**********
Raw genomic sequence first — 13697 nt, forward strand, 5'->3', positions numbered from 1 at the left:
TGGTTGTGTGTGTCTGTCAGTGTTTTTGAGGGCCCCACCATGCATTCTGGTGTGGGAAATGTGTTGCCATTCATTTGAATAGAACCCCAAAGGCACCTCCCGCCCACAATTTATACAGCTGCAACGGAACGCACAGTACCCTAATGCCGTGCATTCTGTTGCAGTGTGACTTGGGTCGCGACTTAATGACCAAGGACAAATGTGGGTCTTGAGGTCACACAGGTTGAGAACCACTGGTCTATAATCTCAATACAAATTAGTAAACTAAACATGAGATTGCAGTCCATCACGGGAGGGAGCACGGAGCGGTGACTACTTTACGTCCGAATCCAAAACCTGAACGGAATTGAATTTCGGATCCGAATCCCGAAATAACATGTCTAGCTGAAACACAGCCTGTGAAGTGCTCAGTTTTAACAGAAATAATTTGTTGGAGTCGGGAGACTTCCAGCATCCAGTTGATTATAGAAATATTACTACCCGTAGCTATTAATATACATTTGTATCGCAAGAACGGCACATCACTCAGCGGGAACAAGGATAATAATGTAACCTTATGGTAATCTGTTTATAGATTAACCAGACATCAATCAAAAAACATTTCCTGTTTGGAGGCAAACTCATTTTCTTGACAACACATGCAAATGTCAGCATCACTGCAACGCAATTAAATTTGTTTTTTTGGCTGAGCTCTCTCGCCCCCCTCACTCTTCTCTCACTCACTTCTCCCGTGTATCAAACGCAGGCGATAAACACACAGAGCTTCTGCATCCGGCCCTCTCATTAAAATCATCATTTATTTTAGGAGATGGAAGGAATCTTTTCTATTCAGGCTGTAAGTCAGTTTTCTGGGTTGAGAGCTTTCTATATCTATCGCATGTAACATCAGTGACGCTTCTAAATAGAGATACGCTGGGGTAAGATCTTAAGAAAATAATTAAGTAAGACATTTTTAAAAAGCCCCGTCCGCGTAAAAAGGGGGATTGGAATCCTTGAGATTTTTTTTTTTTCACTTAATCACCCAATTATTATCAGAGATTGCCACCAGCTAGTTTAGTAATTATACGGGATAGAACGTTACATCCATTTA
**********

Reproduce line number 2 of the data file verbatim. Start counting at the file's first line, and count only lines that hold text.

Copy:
TGGTTGTGTGTGTCTGTCAGTGTTTTTGAGGGCCCCACCATGCATTCTGGTGTGGGAAATGTGTTGCCATTCATTTGAATAGAACCCCAAAGGCACCTCCCGCCCACAATTTATACAGCTGCAACGGAACGCACAGTACCCTAATGCCGTGCATTCTGTTGCAGTGTGACTTGGGTCGCGACTTAATGACCAAGGACAAATGTGGGTCTTGAGGTCACACAGGTTGAGAACCACTGGTCTATAATCTCAATACAAATTAGTAAACTAAACATGAGATTGCAGTCCATCACGGGAGGGAGCACGGAGCGGTGACTACTTTACGTCCGAATCCAAAACCTGAACGGAATTGAATTTCGGATCCGAATCCCGAAATAACATGTCTAGCTGAAACACAGCCTGTGAAGTGCTCAGTTTTAACAGAAATAATTTGTTGGAGTCGGGAGACTTCCAGCATCCAGTTGATTATAGAAATATTACTACCCGTAGCTATTAATATACATTTGTATCGCAAGAACGGCACATCACTCAGCGGGAACAAGGATAATAATGTAACCTTATGGTAATCTGTTTATAGATTAACCAGACATCAATCAAAAAACATTTCCTGTTTGGAGGCAAACTCATTTTCTTGACAACACATGCAAATGTCAGCATCACTGCAACGCAATTAAATTTGTTTTTTTGGCTGAGCTCTCTCGCCCCCCTCACTCTTCTCTCACTCACTTCTCCCGTGTATCAAACGCAGGCGATAAACACACAGAGCTTCTGCATCCGGCCCTCTCATTAAAATCATCATTTATTTTAGGAGATGGAAGGAATCTTTTCTATTCAGGCTGTAAGTCAGTTTTCTGGGTTGAGAGCTTTCTATATCTATCGCATGTAACATCAGTGACGCTTCTAAATAGAGATACGCTGGGGTAAGATCTTAAGAAAATAATTAAGTAAGACATTTTTAAAAAGCCCCGTCCGCGTAAAAAGGGGGATTGGAATCCTTGAGATTTTTTTTTTTTCACTTAATCACCCAATTATTATCAGAGATTGCCACCAGCTAGTTTAGTAATTATACGGGATAGAACGTTACATCCATTTA